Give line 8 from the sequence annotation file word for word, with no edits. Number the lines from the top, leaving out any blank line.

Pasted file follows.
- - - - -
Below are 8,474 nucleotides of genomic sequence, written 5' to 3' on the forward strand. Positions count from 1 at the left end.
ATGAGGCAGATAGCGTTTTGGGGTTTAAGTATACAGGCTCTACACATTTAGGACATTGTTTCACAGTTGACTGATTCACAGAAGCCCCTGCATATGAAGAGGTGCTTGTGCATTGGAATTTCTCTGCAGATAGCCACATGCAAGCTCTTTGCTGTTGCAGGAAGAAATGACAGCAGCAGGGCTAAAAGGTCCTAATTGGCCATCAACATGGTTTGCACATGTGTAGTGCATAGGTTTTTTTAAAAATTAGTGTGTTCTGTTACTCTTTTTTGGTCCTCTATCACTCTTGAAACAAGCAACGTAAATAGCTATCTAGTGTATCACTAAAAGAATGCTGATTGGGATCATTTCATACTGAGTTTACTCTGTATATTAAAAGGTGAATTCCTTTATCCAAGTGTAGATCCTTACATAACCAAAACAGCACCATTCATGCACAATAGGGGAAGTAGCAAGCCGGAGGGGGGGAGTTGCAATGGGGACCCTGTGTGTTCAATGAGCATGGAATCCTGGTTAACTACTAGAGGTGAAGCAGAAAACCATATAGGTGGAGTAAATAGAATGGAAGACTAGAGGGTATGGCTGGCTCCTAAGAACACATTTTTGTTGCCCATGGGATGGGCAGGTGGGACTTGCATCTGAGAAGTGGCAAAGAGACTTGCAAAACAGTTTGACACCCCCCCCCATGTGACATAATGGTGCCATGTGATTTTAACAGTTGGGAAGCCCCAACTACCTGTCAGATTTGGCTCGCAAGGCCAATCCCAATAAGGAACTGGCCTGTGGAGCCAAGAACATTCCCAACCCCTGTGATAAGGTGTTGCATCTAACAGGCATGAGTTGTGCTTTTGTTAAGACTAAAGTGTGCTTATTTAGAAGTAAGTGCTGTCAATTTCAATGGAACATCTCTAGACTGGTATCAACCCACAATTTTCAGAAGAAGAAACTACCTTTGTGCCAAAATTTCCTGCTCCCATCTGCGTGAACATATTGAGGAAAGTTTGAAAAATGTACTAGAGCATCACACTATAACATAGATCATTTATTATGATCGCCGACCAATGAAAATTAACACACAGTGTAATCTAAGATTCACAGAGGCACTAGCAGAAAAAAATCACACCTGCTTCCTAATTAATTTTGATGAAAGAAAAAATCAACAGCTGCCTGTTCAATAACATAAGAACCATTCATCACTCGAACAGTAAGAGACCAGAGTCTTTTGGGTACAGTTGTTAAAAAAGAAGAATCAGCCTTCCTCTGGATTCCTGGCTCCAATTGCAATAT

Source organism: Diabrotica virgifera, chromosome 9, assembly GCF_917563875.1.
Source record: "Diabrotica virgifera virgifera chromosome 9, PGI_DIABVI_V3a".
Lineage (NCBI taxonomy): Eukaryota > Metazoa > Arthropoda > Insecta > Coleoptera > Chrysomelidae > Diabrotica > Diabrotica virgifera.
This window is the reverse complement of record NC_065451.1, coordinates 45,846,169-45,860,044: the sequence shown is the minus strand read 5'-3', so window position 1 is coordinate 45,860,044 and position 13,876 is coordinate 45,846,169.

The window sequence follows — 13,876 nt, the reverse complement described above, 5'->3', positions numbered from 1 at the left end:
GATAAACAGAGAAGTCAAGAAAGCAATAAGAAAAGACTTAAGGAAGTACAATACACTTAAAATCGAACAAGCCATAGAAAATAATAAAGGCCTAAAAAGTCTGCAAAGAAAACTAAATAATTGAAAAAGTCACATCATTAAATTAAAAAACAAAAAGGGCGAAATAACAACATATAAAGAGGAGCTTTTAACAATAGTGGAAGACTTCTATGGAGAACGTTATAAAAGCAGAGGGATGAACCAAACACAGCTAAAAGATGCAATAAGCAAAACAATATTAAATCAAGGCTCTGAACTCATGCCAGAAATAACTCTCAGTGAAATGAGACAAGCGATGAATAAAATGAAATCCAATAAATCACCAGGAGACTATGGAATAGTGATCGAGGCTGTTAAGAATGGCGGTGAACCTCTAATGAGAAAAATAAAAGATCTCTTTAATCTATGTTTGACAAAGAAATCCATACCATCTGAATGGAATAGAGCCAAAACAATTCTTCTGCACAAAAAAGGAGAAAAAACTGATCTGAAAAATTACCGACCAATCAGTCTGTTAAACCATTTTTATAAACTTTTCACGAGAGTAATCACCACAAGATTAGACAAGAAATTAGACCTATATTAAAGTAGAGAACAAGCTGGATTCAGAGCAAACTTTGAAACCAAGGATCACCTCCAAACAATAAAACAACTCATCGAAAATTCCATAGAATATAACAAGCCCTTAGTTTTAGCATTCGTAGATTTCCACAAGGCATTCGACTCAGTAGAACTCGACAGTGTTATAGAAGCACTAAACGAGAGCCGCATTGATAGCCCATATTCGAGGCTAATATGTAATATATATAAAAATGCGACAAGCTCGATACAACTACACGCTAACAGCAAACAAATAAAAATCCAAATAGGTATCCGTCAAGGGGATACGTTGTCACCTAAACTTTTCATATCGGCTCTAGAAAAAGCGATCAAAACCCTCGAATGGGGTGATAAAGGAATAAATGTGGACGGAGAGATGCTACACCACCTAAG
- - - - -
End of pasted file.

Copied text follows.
GATAAACAGAGAAGTCAAGAAAGCAATAAGAAAAGACTTAAGGAAGTACAATACACTTAAAATCGAACAAGCCATAGAAAATAATAAAGGCCTAAAAAGTCTGCAAAGAAAACTAAATAATTGAAAAAGTCACATCATTAAATTAAAAAACAAAAAGGGCGAAATAACAACATATAAAGAGGAGCTTTTAACAATAGTGGAAGACTTCTATGGAGAACGTTATAAAAGCAGAGGGATGAACCAAACACAGCTAAAAGATGCAATAAGCAAAACAATATTAAATCAAGGCTCTGAACTCATGCCAGAAATAACTCTCAGTGAAATGAGACAAGCGATGAATAAAATGAAATCCAATAAATCACCAGGAGACTATGGAATAGTGATCGAGGCTGTTAAGAATGGCGGTGAACCTCTAATGAGAAAAATAAAAGATCTCTTTAATCTATGTTTGACAAAGAAATCCATACCATCTGAATGGAATAGAGCCAAAACAATTCTTCTGCACAAAAAAGGAGAAAAAACTGATCTGAAAAATTACCGACCAATCAGTCTGTTAAACCATTTTTATAAACTTTTCACGAGAGTAATCACCACAAGATTAGACAAGAAATTAGACCTATATTAAAGTAGAGAACAAGCTGGATTCAGAGCAAACTTTGAAACCAAGGATCACCTCCAAACAATAAAACAACTCATCGAAAATTCCATAGAATATAACAAGCCCTTAGTTTTAGCATTCGTAGATTTCCACAAGGCATTCGACTCAGTAGAACTCGACAGTGTTATAGAAGCACTAAACGAGAGCCGCATTGATAGCCCATATTCGAGGCTAATATGTAATATATATAAAAATGCGACAAGCTCGATACAACTACACGCTAACAGCAAACAAATAAAAATCCAAATAGGTATCCGTCAAGGGGATACGTTGTCACCTAAACTTTTCATATCGGCTCTAGAAAAAGCGATCAAAACCCTCGAATGGGGTGATAAAGGAATAAATGTGGACGGAGAGATGCTACACCACCTAAG